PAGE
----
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The Information Agency

The Man Who Knew Too Much

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Many Libyans may be celebrating the killing of Muammar al-Qaddafi, but you'd better believe that Western governments are breathing a sigh of relief themselves.

Whether the NATO countries -- who had only a few years ago welcomed Col. Muammar al-Qaddafi back into the international fold in exchange for his renouncing his chemical and nuclear weapons programs and allowing U.S. and British experts to come and help dismantle them -- played any role in what certainly appeared in first reports from the scene to have been the summary execution of the Libyan dictator will probably never be known. What the video evidence does prove is that the Libyan revolutionary forces did not find him already dead or killed by a NATO airstrike; nor does the initial claim that he was killed in "crossfire" between insurgent forces and diehard regime loyalists stand up to even the most minimal scrutiny.

NATO does acknowledge that its planes bombarded the convoy in which Qaddafi was fleeing the city of Sirte shortly before it was intercepted on the ground by the insurgents, but it has denied it even knew he was there. If that is true, and the French, British, and Americans did not try to make their own luck, then they certainly were very lucky indeed.

Qaddafi was, quite simply, a man who knew too much. Taken alive, he would have almost certainly have been handed over to the International Criminal Court (ICC), which had indicted him -- along with his son, Saif al-Islam, and brother-in-law and military intelligence chief Abdullah Senussi (whereabouts unknown) -- for crimes against humanity in late June. Imagine the stir he would have made in The Hague. There, along with any number of fantasies and false accusations, he would almost certainly have revealed the extent of his intimate relations with French President Nicolas Sarkozy and British Prime Minister Tony Blair, the details of his government's collaboration with Western intelligence services in counterterrorism, with the European Union in limiting migration from Libyan shores, and in the granting of major contracts to big Western oil and construction firms.

He would have had much to tell, for this cooperation was extensive. In the war against the jihadis -- a war to which Qaddafi regularly claimed to be as committed to prosecuting as Washington, Paris, or London -- links between Libyan intelligence and the CIA were particularly strong, as an archive of secret documents unearthed by Human Rights Watch researchers has revealed. If anything, the CIA's British counterpart, MI6, was even more involved with the Qaddafi family. As the Guardian reported in early September, it was Sir Mark Allen, then the director of the counterterrorism section of MI6, the British overseas spying agency, who was the key figure on the Western side in the secret negotiations to get Qaddafi to give up his WMD programs. The Guardian story further laid out how, after failing to become director of MI6 in 2004, Allen went into the private sector, becoming a senior advisor to the Monitor Group, a consulting firm that was paid huge fees by Qaddafi to burnish his image around the world, and, while they were at it, helped Saif (who had been his father's initial envoy to MI6) research his PhD thesis for the London School of Economics (LSE). Allen was also an advisor to BP, helping the oil giant secure major contracts in Libya from the Qaddafi regime.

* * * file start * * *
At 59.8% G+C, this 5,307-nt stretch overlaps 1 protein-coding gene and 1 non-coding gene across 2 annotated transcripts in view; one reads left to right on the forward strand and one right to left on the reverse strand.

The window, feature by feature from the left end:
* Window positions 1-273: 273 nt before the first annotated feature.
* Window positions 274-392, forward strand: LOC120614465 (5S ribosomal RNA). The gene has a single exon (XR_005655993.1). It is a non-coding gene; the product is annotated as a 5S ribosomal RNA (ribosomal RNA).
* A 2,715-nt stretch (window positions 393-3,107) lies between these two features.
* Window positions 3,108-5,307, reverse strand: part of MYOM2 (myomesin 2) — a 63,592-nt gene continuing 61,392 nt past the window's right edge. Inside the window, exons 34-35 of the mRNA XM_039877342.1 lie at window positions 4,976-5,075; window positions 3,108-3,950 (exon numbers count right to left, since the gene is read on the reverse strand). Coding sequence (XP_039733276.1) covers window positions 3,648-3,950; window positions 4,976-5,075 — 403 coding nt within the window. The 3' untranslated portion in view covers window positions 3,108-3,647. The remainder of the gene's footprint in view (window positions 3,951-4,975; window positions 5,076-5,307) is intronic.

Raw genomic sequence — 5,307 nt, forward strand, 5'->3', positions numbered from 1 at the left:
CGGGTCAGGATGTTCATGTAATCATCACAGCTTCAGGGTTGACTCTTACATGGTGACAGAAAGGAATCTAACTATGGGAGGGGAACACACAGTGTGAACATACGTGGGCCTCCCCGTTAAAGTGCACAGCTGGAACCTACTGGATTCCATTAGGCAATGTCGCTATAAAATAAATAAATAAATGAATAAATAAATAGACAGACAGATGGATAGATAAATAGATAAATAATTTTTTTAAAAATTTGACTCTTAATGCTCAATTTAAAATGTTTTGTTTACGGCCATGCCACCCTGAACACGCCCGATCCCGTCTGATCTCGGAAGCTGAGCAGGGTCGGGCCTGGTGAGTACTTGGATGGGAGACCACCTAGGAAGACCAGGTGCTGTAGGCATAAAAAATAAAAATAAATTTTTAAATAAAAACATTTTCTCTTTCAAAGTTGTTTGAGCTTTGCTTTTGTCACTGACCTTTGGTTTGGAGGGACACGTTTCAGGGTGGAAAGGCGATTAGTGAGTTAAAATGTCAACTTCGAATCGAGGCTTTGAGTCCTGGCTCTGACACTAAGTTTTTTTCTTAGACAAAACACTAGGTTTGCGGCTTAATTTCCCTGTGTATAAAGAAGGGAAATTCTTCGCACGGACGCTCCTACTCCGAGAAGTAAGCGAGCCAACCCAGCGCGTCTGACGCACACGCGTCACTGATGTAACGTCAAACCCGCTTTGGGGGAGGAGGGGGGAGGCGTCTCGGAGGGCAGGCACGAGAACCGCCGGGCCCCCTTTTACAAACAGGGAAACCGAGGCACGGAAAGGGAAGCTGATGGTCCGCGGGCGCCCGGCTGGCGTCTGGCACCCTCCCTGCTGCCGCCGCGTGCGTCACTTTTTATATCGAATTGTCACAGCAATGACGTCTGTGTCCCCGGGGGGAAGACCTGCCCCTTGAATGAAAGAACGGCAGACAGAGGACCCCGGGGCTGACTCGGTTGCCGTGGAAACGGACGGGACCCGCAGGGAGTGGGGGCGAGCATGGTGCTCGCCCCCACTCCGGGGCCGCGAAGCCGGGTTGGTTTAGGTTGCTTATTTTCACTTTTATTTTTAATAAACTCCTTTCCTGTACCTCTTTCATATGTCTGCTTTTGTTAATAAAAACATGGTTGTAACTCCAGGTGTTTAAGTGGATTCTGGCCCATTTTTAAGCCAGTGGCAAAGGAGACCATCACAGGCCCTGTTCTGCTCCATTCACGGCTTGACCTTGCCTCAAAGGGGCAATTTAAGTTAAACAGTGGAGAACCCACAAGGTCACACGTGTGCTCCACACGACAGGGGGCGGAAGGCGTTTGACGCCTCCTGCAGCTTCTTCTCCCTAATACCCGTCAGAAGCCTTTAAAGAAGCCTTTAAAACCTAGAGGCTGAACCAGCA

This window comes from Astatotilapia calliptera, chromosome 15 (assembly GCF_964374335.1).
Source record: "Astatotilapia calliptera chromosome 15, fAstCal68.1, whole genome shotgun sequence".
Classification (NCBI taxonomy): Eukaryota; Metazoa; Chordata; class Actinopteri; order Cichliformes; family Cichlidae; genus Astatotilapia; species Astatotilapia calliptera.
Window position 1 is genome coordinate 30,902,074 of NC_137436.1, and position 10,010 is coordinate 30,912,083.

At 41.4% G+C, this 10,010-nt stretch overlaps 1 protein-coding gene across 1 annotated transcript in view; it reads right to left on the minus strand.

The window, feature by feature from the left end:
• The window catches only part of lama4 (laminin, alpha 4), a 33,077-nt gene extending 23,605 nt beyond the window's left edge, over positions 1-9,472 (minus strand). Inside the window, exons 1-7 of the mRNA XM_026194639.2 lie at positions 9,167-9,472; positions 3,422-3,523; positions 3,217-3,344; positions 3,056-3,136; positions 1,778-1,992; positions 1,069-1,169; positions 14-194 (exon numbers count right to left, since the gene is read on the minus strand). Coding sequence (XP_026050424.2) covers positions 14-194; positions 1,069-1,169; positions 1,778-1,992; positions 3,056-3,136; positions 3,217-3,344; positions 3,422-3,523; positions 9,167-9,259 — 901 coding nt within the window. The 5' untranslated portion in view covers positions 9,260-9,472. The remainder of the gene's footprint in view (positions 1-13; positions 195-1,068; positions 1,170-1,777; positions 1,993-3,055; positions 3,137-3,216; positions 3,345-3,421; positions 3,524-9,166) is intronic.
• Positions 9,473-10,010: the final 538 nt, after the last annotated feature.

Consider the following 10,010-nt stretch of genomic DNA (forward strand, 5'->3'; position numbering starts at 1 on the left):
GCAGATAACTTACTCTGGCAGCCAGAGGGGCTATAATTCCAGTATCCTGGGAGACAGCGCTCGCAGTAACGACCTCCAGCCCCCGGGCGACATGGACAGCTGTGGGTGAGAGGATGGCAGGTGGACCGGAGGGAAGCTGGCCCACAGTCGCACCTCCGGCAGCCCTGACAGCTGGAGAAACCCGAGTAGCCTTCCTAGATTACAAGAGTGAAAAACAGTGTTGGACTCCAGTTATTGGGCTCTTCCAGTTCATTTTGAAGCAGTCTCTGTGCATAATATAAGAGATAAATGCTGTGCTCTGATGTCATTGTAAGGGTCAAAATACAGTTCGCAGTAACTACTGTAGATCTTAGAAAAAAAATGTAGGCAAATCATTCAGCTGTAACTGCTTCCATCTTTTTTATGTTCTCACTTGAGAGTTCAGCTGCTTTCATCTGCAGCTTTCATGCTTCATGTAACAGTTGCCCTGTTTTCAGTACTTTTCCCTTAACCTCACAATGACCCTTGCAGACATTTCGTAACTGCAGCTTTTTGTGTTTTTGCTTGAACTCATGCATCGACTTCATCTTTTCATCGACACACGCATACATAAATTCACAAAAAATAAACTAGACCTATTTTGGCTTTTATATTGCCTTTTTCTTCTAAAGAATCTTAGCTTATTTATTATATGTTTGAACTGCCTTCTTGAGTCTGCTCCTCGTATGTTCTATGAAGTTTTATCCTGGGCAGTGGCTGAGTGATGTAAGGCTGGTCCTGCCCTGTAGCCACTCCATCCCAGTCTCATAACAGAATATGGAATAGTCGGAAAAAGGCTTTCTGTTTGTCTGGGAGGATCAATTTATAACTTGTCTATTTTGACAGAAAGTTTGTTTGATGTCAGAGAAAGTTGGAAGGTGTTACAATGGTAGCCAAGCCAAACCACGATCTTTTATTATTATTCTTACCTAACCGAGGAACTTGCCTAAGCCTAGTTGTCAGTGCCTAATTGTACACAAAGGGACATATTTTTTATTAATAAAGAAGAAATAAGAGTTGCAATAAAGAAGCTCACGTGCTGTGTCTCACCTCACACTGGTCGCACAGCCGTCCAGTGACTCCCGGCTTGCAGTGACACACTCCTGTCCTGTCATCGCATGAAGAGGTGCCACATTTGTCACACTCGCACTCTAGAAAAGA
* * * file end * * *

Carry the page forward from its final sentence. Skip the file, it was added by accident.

The idea that Allen was the only senior Western official to establish such close ties with the Libyan dictator and his family is ludicrous. To the contrary, both the British and French governments were soon falling all over themselves to curry favor with a newly "respectable" Qaddafi. The Daily Mail reproduced a facsimile of the letter that, while prime minister, Tony Blair wrote to Saif Qaddafi to help him with his research for his LSE doctorate. Both during Blair's premiership and that of his successor, Gordon Brown, Britain aggressively pursued sales of military equipment, up to and including warships, to the Libyan regime, and sent members of the elite Special Air Service (SAS, the equivalent of the U.S. Delta Force) to help train Qaddafi's forces in counterterrorism tactics. Not to be outdone, Sarkozy, to the consternation even of many members of his own cabinet, invited Qaddafi to Paris in Dec. 2007, for an official state visit, the upshot of which was billions of dollars in contracts from Libya won by French firms.